0
We're unable to sign you in at this time. Please try again in a few minutes.
Retry
We were able to sign you in, but your subscription(s) could not be found. Please try again in a few minutes.
Retry
There may be a problem with your account. Please contact the AMA Service Center to resolve this issue.
Contact the AMA Service Center:
Telephone: 1 (800) 262-2350 or 1 (312) 670-7827  *   Email: subscriptions@jamanetwork.com
Error Message ......
ARTICLE |

Antistreptococcal Prophylaxis

Alvan R. Feinstein, MD; Mario Spagnuolo, MD; Saran Jonas, MD; Muriel Levitt; Esther Tursky, RN
JAMA. 1967;199(2):137. doi:10.1001/jama.1967.03120020131042.
Text Size: A A A
Published online

ABSTRACT

To the Editor:—  Dr. Feldman has confused the treatment of disease with prevention. We were investigating the prophylaxis of recurrent rheumatic fever, not the treatment of streptococcal infections or the "exhibition of a therapeutic agent." The oral penicillin regimen (200,000 units once daily) that we tested is one of several programs recommended by the Committee on Prevention of Rheumatic Fever... of the American Heart Association (Circulation21:151, 1960). In previous clinical trials with other oral regimens (JAMA188:489, 1964), a double daily dose of penicillin had been found no more effective for preventing streptococcal infections than a single dose or than oral sulfadiazine. We thank Dr. Feldman for complimenting our research techniques, and we suggest he direct his quarrel to the committee that recommends these prophylactic agents.The reference to control of the "carrier state" in "streptococcal outbreaks" is irrelevant. We were studying the prevention of rheumatic fever

Topics

Sign in

Create a free personal account to sign up for alerts, share articles, and more.

Purchase Options

• Buy this article
• Subscribe to the journal

Figures

Tables

References

CME
Meets CME requirements for:
Browse CME for all U.S. States
Accreditation Information
The American Medical Association is accredited by the Accreditation Council for Continuing Medical Education to provide continuing medical education for physicians. The AMA designates this journal-based CME activity for a maximum of 1 AMA PRA Category 1 CreditTM per course. Physicians should claim only the credit commensurate with the extent of their participation in the activity. Physicians who complete the CME course and score at least 80% correct on the quiz are eligible for AMA PRA Category 1 CreditTM.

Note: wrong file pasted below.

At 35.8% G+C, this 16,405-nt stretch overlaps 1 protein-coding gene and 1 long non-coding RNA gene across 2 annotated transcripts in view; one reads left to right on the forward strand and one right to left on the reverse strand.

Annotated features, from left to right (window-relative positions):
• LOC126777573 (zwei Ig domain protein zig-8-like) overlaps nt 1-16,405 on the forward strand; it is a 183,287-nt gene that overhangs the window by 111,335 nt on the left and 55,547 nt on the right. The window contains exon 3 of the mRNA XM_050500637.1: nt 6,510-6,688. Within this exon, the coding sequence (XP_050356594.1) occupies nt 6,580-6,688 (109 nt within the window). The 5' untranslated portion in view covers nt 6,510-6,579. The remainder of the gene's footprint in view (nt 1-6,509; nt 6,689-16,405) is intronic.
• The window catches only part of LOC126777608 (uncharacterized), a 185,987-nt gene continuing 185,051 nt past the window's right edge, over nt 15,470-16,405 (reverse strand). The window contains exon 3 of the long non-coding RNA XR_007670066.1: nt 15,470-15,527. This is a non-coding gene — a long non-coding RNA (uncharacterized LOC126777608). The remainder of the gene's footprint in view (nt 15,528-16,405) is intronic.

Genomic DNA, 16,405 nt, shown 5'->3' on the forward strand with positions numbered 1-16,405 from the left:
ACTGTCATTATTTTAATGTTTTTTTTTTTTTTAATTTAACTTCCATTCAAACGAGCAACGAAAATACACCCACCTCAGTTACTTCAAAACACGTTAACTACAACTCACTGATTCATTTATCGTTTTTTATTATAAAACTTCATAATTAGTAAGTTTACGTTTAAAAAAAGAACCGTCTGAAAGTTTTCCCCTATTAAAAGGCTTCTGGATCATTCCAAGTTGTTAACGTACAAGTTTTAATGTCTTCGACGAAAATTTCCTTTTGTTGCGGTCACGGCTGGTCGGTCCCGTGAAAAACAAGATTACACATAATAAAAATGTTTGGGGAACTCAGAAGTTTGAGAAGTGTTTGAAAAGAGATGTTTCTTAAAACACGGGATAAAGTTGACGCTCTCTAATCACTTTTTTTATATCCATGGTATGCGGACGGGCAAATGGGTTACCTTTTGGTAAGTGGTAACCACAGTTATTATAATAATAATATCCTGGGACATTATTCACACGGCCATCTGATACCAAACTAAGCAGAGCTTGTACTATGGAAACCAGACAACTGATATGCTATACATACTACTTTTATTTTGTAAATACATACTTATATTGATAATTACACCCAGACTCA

Note: You must get at least of the answers correct to pass this quiz.
You have not filled in all the answers to complete this quiz
The following questions were not answered:
Sorry, you have unsuccessfully completed this CME quiz with a score of
The following questions were not answered correctly:
Commitment to Change (optional):
Indicate what change(s) you will implement in your practice, if any, based on this CME course.
Your quiz results:
The filled radio buttons indicate your responses. The preferred responses are highlighted
For CME Course: A Proposed Model for Initial Assessment and Management of Acute Heart Failure Syndromes
Indicate what changes(s) you will implement in your practice, if any, based on this CME course.

Multimedia

Some tools below are only available to our subscribers or users with an online account.

Sign in

Create a free personal account to sign up for alerts, share articles, and more.

Purchase Options

• Buy this article
• Subscribe to the journal

Related Content

Customize your page view by dragging & repositioning the boxes below.

Jobs
brightcove.createExperiences();